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Here’s What The Lord of the Rings: The Rings of Power Can (and Can’t) Do With J.R.R. Tolkien’s Books

What's being adapted for the upcoming Prime Video series is a lot more complicated than you might think

Lord of the Rings Adaptation Explained
The Lord of the Rings: The Rings of Power (Prime Video)
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    J.R.R. Tolkien’s book The Lord of the Rings is the preeminent fantasy novel of our time and has had a profound influence on literature and pop culture. Without Lord of the Rings, there would probably be no Star Wars, no Game of Thrones and House of the Dragon, no Wheel of Time, and no Dungeons & Dragons (either the game or the upcoming movie). Turn on your TV and you can find references to Rings in everything from Stranger Things to Better Call Saul, not to mention countless rock and metal songs.

    Hollywood adaptations of Tolkien date back to 1977 with Rankin/Bass’s beloved animated TV movie The Hobbit. But it was Peter Jackson’s Lord of the Rings film trilogy that turned Tolkien’s classic into a box office and Oscar gold mine that even a Dwarf-lord would envy. And while Jackson’s Hobbit movies weren’t as well-received, they certainly made a lot of money.

    So it was only a matter of time before another Tolkien adaptation came along, and Amazon proved rich and ambitious enough to tackle it. But what could they adapt? Jackson’s Rings and Hobbit movies are still too new and iconic to be remade, and the Tolkien Estate refuses to sell the rights to adapt The Silmarillion. But Amazon has found a way. How? Read on to find out.


    What Is the Amazon Prime Video Lord of the Rings Show?

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    The show is titled The Lord of the Rings: The Rings of Power and the first of at least two seasons will debut on Amazon Prime Video this fall.

    So, What Specific Books by J.R.R. Tolkien Are Being Adapted?

    None! Amazon doesn’t actually have the rights to adapt any book by Tolkien. This isn’t a straight adaptation of The Lord of the Rings, The Hobbit, or The Silmarillion. Instead, they have the rights to adapt the settings, characters, and histories of the Second Age. They are also not allowed to contradict any canonical events in the First or Third Ages, so already-established characters like Elrond, at least, are safe from a shocking end-of-season decapitation like Ned Stark suffered in Game of Thrones. (Or, if Elrond does get beheaded, he is contractually obligated to get better).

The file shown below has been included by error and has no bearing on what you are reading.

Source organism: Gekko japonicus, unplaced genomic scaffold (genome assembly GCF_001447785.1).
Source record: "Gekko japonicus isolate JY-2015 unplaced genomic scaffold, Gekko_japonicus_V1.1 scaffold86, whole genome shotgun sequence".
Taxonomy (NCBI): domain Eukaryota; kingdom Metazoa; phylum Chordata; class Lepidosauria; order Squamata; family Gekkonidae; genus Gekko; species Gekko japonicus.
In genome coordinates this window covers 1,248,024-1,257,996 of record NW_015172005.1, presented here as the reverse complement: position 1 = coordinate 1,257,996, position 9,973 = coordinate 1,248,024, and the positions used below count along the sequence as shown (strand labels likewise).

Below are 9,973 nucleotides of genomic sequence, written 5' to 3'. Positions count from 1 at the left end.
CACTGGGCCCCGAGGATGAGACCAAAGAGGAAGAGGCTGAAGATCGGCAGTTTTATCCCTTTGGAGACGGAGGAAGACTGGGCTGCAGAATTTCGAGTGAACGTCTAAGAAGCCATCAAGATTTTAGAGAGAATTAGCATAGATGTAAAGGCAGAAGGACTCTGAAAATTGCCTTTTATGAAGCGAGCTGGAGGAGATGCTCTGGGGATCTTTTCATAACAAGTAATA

Lord of the Rings Adaptation Explained

    The Lord of the Rings: The Rings of Power (Prime Video)

    Explain These Ages to Me? I Failed Silmarillion in College

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    Tolkien wrote about three ages of Middle-earth: the First, Second, and Third. The First Age is largely chronicled in The Silmarillion. That’s the mythic age that characters in The Lord of the Rings look back on, the way we look back on the ages of King Arthur or Hercules.

    The First Age is the high tide of the Elves, when they and some Men fought against the first and greatest Dark Lord, Morgoth (Tolkien’s stand-in for Satan), for possession of three holy jewels called Silmarils. Galadriel was a minor player in the First Age and Elrond was born at the tail end of it. Sauron was a major player, serving as Morgoth’s right-hand-man. When Gandalf refers to the Balrog as “a demon of the ancient world,” the ancient world he’s referring to is the First Age.

    The Third Age is the setting for The Hobbit and The Lord of the Rings (in fact, they chronicle its end, with the final defeat of Sauron). It’s the twilight of the Elves as they, and other magical creatures like dragons and Ents, have largely faded to the margins and become, for most Men, little more than legends.